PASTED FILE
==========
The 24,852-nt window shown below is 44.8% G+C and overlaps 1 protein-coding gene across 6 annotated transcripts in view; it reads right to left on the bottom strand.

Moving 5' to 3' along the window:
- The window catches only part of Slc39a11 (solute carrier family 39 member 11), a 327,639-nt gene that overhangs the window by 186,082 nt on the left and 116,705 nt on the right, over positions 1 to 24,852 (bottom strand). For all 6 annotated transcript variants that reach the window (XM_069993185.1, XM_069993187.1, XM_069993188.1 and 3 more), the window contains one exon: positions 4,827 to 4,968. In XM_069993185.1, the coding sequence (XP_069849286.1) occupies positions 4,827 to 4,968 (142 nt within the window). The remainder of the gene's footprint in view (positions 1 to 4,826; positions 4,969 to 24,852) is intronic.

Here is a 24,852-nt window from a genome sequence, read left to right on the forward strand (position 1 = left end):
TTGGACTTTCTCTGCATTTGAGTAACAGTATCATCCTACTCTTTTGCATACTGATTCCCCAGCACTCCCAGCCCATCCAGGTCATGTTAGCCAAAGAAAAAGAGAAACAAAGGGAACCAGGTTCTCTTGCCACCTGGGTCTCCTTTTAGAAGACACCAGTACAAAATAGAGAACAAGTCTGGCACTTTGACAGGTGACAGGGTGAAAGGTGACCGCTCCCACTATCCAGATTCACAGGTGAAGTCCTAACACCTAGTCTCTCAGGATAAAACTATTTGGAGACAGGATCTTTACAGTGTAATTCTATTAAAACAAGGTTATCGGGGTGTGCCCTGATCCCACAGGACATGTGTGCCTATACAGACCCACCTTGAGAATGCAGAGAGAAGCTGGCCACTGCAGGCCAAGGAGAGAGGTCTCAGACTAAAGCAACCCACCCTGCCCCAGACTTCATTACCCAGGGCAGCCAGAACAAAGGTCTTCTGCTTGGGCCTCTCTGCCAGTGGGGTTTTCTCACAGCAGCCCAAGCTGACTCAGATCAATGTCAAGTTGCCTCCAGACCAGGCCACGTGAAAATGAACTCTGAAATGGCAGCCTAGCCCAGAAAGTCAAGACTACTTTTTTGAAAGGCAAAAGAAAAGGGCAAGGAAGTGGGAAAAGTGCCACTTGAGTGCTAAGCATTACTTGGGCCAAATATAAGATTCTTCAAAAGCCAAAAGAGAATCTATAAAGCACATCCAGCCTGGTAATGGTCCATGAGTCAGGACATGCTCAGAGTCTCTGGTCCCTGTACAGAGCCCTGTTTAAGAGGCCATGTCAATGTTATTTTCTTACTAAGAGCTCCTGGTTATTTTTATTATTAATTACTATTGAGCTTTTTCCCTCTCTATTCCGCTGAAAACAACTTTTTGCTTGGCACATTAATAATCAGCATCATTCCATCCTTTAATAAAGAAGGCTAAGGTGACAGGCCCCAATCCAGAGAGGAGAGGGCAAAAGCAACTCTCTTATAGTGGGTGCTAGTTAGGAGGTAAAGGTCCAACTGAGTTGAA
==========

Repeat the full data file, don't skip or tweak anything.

The 24,852-nt window shown below is 44.8% G+C and overlaps 1 protein-coding gene across 6 annotated transcripts in view; it reads right to left on the bottom strand.

Moving 5' to 3' along the window:
- The window catches only part of Slc39a11 (solute carrier family 39 member 11), a 327,639-nt gene that overhangs the window by 186,082 nt on the left and 116,705 nt on the right, over positions 1 to 24,852 (bottom strand). For all 6 annotated transcript variants that reach the window (XM_069993185.1, XM_069993187.1, XM_069993188.1 and 3 more), the window contains one exon: positions 4,827 to 4,968. In XM_069993185.1, the coding sequence (XP_069849286.1) occupies positions 4,827 to 4,968 (142 nt within the window). The remainder of the gene's footprint in view (positions 1 to 4,826; positions 4,969 to 24,852) is intronic.

Here is a 24,852-nt window from a genome sequence, read left to right on the forward strand (position 1 = left end):
TTGGACTTTCTCTGCATTTGAGTAACAGTATCATCCTACTCTTTTGCATACTGATTCCCCAGCACTCCCAGCCCATCCAGGTCATGTTAGCCAAAGAAAAAGAGAAACAAAGGGAACCAGGTTCTCTTGCCACCTGGGTCTCCTTTTAGAAGACACCAGTACAAAATAGAGAACAAGTCTGGCACTTTGACAGGTGACAGGGTGAAAGGTGACCGCTCCCACTATCCAGATTCACAGGTGAAGTCCTAACACCTAGTCTCTCAGGATAAAACTATTTGGAGACAGGATCTTTACAGTGTAATTCTATTAAAACAAGGTTATCGGGGTGTGCCCTGATCCCACAGGACATGTGTGCCTATACAGACCCACCTTGAGAATGCAGAGAGAAGCTGGCCACTGCAGGCCAAGGAGAGAGGTCTCAGACTAAAGCAACCCACCCTGCCCCAGACTTCATTACCCAGGGCAGCCAGAACAAAGGTCTTCTGCTTGGGCCTCTCTGCCAGTGGGGTTTTCTCACAGCAGCCCAAGCTGACTCAGATCAATGTCAAGTTGCCTCCAGACCAGGCCACGTGAAAATGAACTCTGAAATGGCAGCCTAGCCCAGAAAGTCAAGACTACTTTTTTGAAAGGCAAAAGAAAAGGGCAAGGAAGTGGGAAAAGTGCCACTTGAGTGCTAAGCATTACTTGGGCCAAATATAAGATTCTTCAAAAGCCAAAAGAGAATCTATAAAGCACATCCAGCCTGGTAATGGTCCATGAGTCAGGACATGCTCAGAGTCTCTGGTCCCTGTACAGAGCCCTGTTTAAGAGGCCATGTCAATGTTATTTTCTTACTAAGAGCTCCTGGTTATTTTTATTATTAATTACTATTGAGCTTTTTCCCTCTCTATTCCGCTGAAAACAACTTTTTGCTTGGCACATTAATAATCAGCATCATTCCATCCTTTAATAAAGAAGGCTAAGGTGACAGGCCCCAATCCAGAGAGGAGAGGGCAAAAGCAACTCTCTTATAGTGGGTGCTAGTTAGGAGGTAAAGGTCCAACTGAGTTGAA